git, git/conf, git/query, git/walk, git/clone, git/branch, git/commit, git/diff, git/init, git/log, git/merge, git/push, git/pull, git/rm, git/serve – Manage git repositories.


git/add [ –r ] path... git/rm path...

git/branch [ –adns ] [ –b base ] newbranch

git/clone [ remote [ local ] ]

git/commit [ –m msg ] file...


git/conf [ –r ] [ –f file ] keys...

git/diff [ –c branch ] [ –a ] [ –s ] [ file... ]

git/revert [ –c commit ] file...

git/export [ commits... ]

git/import [ commits... ]

git/init [ –b ] [ dir ] [ –u upstream ]

git/log [ –c commit | –q query ] [ –s ] [ files... ]

git/merge theirs

git/pull [ –f ] [ –q ] [ –a ] [ –u upstream ]

git/push [ –a ] [ –u upstream ] [ –b branch ] [ –r branch ]

git/serve [ –w ] [ –r path ]

git/query [ –pc ] query

git/walk [ –qc ] [ –b branch ] [ –f filters ] [ [files...] ]


Git is a distributed version control system. This means that each repository contains a full copy of the history. This history is then synced between computers as needed.

These programs provide tools to manage and interoperate with repositories hosted in git.

Git stores snapshots of the working directory. Files can either be in a tracked or untracked state. Each commit takes the current version of all tracked files and adds them to a new commit.
This history is stored in the .git directory. This suite of git tools provides a file interface to the .git directory mounted on /mnt/git. Modifications to the repository are done directly to the .git directory, and are reflected in the file system interface. This allows for easy scripting, without excessive complexity in the file API.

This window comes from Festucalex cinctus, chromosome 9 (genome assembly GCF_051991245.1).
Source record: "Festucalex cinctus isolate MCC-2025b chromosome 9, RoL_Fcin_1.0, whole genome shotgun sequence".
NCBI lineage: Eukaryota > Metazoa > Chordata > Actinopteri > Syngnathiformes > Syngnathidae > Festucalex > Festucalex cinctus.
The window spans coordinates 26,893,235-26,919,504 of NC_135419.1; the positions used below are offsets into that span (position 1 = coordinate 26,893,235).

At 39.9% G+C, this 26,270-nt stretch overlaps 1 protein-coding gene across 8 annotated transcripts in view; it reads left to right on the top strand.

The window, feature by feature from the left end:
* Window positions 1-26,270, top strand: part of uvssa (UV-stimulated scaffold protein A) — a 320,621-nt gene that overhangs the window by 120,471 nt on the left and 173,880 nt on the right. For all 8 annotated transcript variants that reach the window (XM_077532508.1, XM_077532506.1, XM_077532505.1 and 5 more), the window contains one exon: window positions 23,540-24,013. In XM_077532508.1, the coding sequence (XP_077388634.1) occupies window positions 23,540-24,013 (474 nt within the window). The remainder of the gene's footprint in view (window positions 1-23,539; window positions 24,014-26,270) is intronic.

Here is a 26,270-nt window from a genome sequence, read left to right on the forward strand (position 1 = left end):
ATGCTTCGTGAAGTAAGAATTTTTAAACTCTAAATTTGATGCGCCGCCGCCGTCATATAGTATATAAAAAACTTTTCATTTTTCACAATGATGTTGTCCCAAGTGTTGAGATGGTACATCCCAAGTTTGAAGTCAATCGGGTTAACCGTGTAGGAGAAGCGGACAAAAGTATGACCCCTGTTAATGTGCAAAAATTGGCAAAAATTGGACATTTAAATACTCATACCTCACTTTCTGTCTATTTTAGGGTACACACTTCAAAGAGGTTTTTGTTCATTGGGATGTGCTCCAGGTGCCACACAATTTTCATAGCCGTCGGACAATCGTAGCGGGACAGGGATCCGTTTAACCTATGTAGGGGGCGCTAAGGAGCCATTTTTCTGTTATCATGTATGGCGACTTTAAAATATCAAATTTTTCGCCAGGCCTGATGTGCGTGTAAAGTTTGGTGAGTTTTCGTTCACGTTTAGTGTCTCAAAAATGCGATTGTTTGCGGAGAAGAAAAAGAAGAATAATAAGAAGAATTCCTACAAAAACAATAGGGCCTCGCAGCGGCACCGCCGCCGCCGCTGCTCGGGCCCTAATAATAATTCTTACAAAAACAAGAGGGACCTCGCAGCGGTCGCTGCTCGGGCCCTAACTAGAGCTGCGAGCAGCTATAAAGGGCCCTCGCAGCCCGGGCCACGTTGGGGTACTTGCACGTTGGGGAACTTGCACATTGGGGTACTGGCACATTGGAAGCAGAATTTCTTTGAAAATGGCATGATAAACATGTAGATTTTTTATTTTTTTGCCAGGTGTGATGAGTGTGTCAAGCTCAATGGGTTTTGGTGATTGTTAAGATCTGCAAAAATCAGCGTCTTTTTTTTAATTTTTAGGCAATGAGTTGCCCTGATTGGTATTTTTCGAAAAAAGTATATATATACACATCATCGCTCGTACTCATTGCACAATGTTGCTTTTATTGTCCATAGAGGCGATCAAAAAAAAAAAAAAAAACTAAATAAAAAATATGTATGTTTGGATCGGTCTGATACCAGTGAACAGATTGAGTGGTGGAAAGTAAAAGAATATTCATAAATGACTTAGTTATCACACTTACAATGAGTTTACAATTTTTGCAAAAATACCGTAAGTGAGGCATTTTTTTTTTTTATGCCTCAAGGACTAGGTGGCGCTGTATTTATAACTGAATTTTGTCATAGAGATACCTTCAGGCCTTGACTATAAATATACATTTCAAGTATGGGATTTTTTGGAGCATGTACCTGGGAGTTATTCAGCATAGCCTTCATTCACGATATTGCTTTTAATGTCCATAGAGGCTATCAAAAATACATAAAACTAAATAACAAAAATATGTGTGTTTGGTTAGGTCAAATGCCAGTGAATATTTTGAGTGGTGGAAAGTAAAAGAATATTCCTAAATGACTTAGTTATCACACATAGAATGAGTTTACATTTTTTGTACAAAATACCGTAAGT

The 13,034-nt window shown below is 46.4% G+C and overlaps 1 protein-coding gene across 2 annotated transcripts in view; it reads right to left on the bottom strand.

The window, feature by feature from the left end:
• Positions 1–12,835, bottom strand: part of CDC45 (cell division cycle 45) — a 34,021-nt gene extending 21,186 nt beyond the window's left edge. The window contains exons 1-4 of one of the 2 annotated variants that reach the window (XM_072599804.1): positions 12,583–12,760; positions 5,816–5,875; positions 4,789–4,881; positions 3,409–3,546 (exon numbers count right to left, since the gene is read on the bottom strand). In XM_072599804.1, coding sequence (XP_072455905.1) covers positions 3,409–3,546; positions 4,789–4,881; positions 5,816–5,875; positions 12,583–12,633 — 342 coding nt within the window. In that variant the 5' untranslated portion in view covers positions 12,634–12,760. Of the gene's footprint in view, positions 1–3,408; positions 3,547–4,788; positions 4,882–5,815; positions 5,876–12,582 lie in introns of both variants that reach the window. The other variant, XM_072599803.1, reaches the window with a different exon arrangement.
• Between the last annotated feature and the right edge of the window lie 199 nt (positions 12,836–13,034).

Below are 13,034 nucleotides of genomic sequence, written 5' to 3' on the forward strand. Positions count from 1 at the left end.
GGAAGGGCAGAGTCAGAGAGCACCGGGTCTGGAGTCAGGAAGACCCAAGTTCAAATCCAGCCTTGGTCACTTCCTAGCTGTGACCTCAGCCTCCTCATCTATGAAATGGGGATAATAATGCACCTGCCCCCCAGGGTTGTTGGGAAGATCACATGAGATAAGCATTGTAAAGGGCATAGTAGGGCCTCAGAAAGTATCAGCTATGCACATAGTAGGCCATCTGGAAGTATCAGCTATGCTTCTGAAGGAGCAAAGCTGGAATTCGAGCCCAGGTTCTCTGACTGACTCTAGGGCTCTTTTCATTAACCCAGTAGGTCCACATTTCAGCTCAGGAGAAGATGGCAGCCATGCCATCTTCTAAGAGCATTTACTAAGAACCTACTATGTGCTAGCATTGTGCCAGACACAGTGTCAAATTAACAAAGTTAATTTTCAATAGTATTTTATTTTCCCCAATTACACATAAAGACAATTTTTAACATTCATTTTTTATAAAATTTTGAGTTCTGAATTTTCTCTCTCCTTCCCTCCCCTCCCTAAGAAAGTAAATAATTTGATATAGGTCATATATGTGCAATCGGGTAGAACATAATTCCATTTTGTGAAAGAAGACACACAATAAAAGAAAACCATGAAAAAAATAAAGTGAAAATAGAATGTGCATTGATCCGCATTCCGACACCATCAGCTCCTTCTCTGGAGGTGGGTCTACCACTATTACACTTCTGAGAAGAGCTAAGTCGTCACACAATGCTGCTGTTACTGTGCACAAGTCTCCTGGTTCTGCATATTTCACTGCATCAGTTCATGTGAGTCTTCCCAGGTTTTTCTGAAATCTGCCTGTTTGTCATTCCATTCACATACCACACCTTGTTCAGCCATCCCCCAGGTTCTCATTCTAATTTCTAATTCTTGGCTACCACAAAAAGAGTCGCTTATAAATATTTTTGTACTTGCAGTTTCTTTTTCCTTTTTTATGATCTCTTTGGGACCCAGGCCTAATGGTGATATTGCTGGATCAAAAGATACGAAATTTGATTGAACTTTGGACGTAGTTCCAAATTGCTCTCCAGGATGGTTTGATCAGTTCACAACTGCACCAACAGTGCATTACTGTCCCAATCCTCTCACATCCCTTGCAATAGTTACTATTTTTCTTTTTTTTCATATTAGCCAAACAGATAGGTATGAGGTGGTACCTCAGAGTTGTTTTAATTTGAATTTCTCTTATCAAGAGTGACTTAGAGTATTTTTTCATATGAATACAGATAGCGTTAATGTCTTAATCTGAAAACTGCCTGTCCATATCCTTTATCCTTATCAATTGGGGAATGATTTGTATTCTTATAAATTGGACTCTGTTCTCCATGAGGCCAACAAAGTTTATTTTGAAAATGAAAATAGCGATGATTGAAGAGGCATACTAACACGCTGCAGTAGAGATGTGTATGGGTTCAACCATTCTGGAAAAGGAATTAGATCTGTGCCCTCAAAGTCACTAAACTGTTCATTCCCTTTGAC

Git/init is used to create a new git repository, with no code or commits. The repository is created in the current directory by default. Passing a directory name will cause the repository to be created there instead. Passing the –b option will cause the repository to be initialized as a bare repository. Passing the –u upstream option will cause the upstream to be configured to upstream.

Git/clone will take an existing repository, served over either the git:// or ssh:// protocols. The first argument is the repository to clone. The second argument, optionally, specifies the location to clone into. If not specified, the repository will be cloned into the last path component of the clone source, with the .git stripped off if present.
·PP Git/push is used to push the current changes to a remote repository. When no arguments are provided, the remote repository is taken from the origin configured in .git/config, and only the changes on the current branch are pushed. When passed the –a option, all branches are pushed. When passed the –u upstream option, the changed are pushed to upstream instead of the configured origin. When given the –r option, the branch is deleted from origin, instead of updated.

Git/revert restores the named files from HEAD. When passed the –c flag, restores files from the named commit.

Git/pull behaves in a similar manner to git/push, however it gets changes from the upstream repository. After fetching, it checks out the changes into the working directory. When passed the –f option, the update of the working copy is suppressed. When passed the –u upstream option, the changes are pulled from upstream instead of the configured origin.

Git/serve serves repositories using the git:// protocol over stdin. By default, it serves them read–only. The –w flag, it allows pushing into repositories. The –r path flag serves repositories relative to path.

Git/fs serves a file system on /mnt/git. For full documentation, see gitfs(4)

Git/add adds a file to the list of tracked files. When passed the –r flag, the file is removed from the list of tracked files. The copy of the file in the repository is left untouched.

Git/rm is an alias for git/add.

Git/commit creates a new commit which updates the files passed.